Imaging In Practice

A 44-year-old man with hemoptysis: A review of pertinent imaging studies and radiographic interventions

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ABSTRACTChest radiography, conventional computed tomography (CT), multidetector CT angiography, and conventional thoracic angiography are all useful in assessing patients with hemoptysis. In this paper we outline our approach to assessing and treating these patients.

KEY POINTS

  • We recommend chest radiography in the initial stages of evaluation of hemoptysis, whether the hemoptysis is massive or nonmassive.
  • In cases of hemoptysis that is intermittent (whether massive or nonmassive) in patients whose condition is stable, CT, multidetector CT angiography, and bronchoscopy are all useful.
  • In cases of hemoptysis that is active, persistent, and massive, multidetector CT angiography, bronchoscopy, and conventional bronchial angiography are all useful, depending on the hemodynamic stability of the patient.
  • Bronchial artery embolization is the preferred noninvasive first-line treatment for hemoptysis and offers an excellent alternative to surgery for patients who are poor candidates for surgery.


 

References

A 44-year-old man comes to the emergency room because of light-headedness and fatigue. He says he has had several similar but milder episodes in the last several months. He also mentions that he thinks he has been coughing up blood. He says he has no major medical or surgical problems of which he is aware, but he appears confused and unable to give an accurate history. No family members can be contacted for further history at the moment.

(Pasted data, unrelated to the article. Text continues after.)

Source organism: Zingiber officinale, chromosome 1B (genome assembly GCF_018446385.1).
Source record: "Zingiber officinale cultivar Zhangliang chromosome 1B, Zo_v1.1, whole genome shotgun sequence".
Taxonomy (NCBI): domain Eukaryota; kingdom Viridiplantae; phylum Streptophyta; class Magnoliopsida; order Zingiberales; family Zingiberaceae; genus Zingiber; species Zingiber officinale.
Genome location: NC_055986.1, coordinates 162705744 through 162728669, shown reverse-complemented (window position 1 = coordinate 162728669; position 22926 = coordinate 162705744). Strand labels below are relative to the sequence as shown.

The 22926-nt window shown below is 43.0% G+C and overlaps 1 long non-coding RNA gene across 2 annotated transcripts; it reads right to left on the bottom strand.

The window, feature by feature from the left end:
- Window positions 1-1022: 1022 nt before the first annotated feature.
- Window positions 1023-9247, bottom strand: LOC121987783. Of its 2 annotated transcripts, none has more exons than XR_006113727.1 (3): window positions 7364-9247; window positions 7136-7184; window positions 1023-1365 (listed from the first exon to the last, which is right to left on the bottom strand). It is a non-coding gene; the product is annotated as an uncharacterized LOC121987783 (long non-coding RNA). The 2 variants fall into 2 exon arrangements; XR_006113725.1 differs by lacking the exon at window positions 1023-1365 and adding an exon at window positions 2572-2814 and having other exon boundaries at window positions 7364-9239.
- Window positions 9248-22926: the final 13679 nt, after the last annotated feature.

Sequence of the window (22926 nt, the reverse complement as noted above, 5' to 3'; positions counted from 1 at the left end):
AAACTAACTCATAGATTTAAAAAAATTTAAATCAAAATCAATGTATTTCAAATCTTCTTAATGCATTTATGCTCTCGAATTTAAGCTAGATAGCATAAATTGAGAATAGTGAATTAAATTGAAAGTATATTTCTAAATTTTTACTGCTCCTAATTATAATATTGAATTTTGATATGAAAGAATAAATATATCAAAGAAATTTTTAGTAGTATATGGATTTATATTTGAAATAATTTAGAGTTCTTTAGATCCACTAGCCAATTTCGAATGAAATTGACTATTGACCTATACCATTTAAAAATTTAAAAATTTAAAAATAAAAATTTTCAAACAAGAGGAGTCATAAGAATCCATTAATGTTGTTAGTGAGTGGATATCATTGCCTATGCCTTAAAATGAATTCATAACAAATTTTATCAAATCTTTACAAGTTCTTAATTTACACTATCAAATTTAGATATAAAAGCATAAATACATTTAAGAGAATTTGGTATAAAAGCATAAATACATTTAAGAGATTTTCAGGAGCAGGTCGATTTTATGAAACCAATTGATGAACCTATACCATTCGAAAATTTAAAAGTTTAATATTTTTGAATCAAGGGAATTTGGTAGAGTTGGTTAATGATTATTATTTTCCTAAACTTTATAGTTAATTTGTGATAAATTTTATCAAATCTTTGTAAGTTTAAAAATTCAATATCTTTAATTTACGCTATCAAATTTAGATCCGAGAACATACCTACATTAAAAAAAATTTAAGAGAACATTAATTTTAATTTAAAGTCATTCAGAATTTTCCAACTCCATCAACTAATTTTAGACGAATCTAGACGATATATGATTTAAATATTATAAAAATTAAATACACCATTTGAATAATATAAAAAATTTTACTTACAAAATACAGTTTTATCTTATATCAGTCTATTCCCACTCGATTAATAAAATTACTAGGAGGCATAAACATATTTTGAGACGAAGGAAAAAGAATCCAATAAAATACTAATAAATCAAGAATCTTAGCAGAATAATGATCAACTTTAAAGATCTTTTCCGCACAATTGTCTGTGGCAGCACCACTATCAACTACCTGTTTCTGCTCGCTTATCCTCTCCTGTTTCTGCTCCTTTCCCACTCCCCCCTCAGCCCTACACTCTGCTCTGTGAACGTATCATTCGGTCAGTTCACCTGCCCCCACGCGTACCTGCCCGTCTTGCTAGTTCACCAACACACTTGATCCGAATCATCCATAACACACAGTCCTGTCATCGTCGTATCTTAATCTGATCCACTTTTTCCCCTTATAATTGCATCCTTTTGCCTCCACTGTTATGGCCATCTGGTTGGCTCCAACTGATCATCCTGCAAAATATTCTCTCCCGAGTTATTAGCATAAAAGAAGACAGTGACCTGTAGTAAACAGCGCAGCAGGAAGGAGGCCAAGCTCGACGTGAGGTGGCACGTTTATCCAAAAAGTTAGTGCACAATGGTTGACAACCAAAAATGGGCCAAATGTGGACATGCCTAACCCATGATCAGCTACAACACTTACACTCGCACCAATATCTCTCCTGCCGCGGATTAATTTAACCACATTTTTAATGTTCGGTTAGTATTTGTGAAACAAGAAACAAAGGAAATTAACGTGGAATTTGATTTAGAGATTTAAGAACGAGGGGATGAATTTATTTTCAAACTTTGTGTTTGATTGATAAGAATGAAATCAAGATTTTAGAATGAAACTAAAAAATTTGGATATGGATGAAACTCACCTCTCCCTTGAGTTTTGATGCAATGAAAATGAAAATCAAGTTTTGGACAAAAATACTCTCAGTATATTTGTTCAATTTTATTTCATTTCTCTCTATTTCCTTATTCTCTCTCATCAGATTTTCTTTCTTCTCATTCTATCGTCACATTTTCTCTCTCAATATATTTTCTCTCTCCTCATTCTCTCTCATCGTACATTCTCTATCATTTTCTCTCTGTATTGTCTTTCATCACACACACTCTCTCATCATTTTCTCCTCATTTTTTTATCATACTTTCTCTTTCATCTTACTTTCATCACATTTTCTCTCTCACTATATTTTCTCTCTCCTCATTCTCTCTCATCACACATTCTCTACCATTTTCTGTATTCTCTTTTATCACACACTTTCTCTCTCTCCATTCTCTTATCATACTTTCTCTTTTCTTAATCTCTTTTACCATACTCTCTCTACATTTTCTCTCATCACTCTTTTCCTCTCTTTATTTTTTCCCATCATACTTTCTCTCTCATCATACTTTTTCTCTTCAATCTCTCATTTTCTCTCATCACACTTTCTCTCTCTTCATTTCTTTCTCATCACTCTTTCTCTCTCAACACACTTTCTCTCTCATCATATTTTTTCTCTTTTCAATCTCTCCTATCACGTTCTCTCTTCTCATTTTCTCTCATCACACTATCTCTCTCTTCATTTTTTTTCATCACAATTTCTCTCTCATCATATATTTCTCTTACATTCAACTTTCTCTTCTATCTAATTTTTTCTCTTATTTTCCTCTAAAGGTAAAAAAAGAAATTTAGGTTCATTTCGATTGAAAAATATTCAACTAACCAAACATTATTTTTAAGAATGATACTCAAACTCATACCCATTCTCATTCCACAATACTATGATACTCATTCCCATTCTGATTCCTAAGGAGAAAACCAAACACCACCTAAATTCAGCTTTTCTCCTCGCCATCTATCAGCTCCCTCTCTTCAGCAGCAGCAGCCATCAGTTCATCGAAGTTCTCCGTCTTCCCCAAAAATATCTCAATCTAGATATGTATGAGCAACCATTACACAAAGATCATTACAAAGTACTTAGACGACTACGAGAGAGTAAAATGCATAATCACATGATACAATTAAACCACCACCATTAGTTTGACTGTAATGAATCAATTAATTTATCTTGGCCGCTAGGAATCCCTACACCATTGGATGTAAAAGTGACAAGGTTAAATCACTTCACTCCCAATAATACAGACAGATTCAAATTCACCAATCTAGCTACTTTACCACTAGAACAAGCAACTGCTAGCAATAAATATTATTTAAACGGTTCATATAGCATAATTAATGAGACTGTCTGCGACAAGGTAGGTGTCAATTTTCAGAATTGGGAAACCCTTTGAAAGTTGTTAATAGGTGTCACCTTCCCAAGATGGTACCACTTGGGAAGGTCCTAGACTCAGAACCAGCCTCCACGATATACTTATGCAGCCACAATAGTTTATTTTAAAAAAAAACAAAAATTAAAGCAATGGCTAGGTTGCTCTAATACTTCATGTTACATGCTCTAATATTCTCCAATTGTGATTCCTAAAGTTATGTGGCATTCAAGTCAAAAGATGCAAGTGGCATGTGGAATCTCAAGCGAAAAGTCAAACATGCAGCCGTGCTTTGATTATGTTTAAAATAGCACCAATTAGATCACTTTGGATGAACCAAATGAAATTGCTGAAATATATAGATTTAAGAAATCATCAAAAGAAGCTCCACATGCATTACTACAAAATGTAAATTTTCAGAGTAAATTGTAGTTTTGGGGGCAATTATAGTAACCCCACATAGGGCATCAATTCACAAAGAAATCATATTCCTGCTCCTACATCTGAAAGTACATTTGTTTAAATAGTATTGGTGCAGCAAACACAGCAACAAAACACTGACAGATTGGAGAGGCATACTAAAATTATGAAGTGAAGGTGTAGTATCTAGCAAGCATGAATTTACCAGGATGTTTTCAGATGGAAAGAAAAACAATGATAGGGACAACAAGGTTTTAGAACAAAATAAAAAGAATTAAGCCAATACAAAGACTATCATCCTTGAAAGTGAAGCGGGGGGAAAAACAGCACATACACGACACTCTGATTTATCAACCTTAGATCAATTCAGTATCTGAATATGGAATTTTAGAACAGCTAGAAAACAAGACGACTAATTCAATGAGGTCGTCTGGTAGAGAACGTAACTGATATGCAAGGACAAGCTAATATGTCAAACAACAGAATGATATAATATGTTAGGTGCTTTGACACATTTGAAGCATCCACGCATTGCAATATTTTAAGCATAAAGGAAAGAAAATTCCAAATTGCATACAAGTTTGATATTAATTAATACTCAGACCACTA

Physical examination reveals nothing remarkable, but the patient does cough up some blood during the examination. His hemoglobin level is 6.0 g/dL (reference range 13.5–17.5).

What imaging tests would be helpful in this patient’s evaluation?

HEMOPTYSIS HAS MANY CAUSES

Hemoptysis is defined as the expectoration of blood originating from the tracheobronchial tree or the pulmonary parenchyma.

Most cases of hemoptysis are benign and self-limited; life-threatening hemoptysis is rare.1–3 However, hemoptysis can be a sign of serious tracheopulmonary disease.

The bleeding can be from the large (Table 1) or the small (Table 2) pulmonary vessels. Bleeding from the small vessels is known as diffuse alveolar hemorrhage, and it characteristically presents as alveolar infiltrates on chest radiography. In these cases, further imaging studies provide little benefit.4 This paper will focus on the imaging of and radiographic interventions for large-vessel bleeding.
The causes of hemoptysis are numerous; common causes of bleeding from the large vessels nowadays include bronchiectasis, fungal infections, tuberculosis, and cancer.1,5,6 Still, no cause is identified in 15% to 30% of all cases,1,2,5 even after extensive evaluation.

Definition of ‘massive’ hemoptysis can vary

Various definitions of the severity of hemoptysis have been proposed. The threshold of “massive” hemoptysis has been defined as as low as 100 mL/24 hours and as high as 1 L/24 hours; the most common definition is 300 mL, or about 1 cup.2,3,5–10